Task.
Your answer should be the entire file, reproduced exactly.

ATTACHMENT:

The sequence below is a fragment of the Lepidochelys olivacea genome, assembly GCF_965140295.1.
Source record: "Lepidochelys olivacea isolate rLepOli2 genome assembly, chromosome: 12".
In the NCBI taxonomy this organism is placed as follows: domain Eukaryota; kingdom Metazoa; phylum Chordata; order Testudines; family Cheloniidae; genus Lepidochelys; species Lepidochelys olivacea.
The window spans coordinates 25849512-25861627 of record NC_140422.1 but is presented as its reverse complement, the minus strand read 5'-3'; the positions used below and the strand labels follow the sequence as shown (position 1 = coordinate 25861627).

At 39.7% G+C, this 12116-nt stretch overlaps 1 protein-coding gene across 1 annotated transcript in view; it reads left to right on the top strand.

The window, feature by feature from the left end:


The sequence below is a fragment of the Lepidochelys olivacea genome, assembly GCF_965140295.1.
Source record: "Lepidochelys olivacea isolate rLepOli2 genome assembly, chromosome: 12".
In the NCBI taxonomy this organism is placed as follows: domain Eukaryota; kingdom Metazoa; phylum Chordata; order Testudines; family Cheloniidae; genus Lepidochelys; species Lepidochelys olivacea.
The window spans coordinates 25849512-25861627 of record NC_140422.1 but is presented as its reverse complement, the minus strand read 5'-3'; the positions used below and the strand labels follow the sequence as shown (position 1 = coordinate 25861627).

At 39.7% G+C, this 12116-nt stretch overlaps 1 protein-coding gene across 1 annotated transcript in view; it reads left to right on the top strand.

The window, feature by feature from the left end: